20 Paradoxes That Are True

Mark Manson
5 min readFeb 6, 2013

Some of the most important truths in life are contradictory on the surface. They seem like impossibilities, yet experience proves them to be obvious over and over again. It isn’t until you look a bit deeper, beneath the surface contradictions, that the real grains of wisdom emerge.

Below are 20 paradoxes I’ve come across which are, paradoxically, still true:

1. The more you hate a trait in someone else, the more likely you are avoiding it in yourself. Carl Jung believed that characteristics in others that bother us are reflections of the parts of ourselves that we deny. Freud referred to it as “projection.” Most people call it “being an asshole.” For example, the woman who is insecure about her weight will call everyone else fat. The man who’s insecure about his money will criticize others for theirs.

2. People who can’t trust, can’t be trusted. People who are chronically insecure in their relationships are more likely to sabotage them. Call it the Good Will Hunting syndrome, but one way people protect themselves from getting hurt is by hurting others first.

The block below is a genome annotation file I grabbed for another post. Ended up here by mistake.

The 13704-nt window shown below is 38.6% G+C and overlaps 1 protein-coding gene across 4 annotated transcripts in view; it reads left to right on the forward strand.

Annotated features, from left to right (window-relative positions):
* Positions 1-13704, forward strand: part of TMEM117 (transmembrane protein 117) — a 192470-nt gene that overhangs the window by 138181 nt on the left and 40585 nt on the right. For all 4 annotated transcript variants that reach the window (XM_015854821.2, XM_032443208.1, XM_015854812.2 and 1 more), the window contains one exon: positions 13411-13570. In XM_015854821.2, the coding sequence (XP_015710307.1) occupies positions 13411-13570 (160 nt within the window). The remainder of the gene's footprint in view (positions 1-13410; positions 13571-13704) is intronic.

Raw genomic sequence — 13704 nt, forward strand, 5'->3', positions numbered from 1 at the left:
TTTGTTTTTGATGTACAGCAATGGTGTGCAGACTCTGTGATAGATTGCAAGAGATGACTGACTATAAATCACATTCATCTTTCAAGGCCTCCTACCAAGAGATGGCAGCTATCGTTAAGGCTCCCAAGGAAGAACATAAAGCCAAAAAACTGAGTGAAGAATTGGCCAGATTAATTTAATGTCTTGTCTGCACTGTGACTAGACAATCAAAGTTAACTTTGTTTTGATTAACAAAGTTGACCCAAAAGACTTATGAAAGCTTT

3. The more you try to impress people, the less impressed they’ll be. Nobody likes a try-hard.

4. The more you fail, the more likely you are to succeed. Insert inspirational famous person quote here. You’ve probably heard many of them. Edison tried over 10,000 prototypes before getting the lightbulb right. Michael Jordan got cut from his high school team. Success comes from improvement and improvement comes from failure. There’s no shortcut around it.

5. The more something scares you, the more you should probably do it. With the exception of genuinely life-threatening or physically harmful activities, our fight-or-flight response kicks in when we’re confronted with past traumas or actualizing the self we dream of being. For instance: speaking to an attractive person, cold-calling someone to get a new job, public speaking, starting a business, saying something controversial, being painfully honest with somebody, etc., etc. These are all things that make you scared, and they make you scared because they are things that should be done.

6. The more afraid you are of death, the less you’ll be able to enjoy life. Or as one of my favorite quotes puts it, “Life shrinks and expands in proportion to one’s courage.”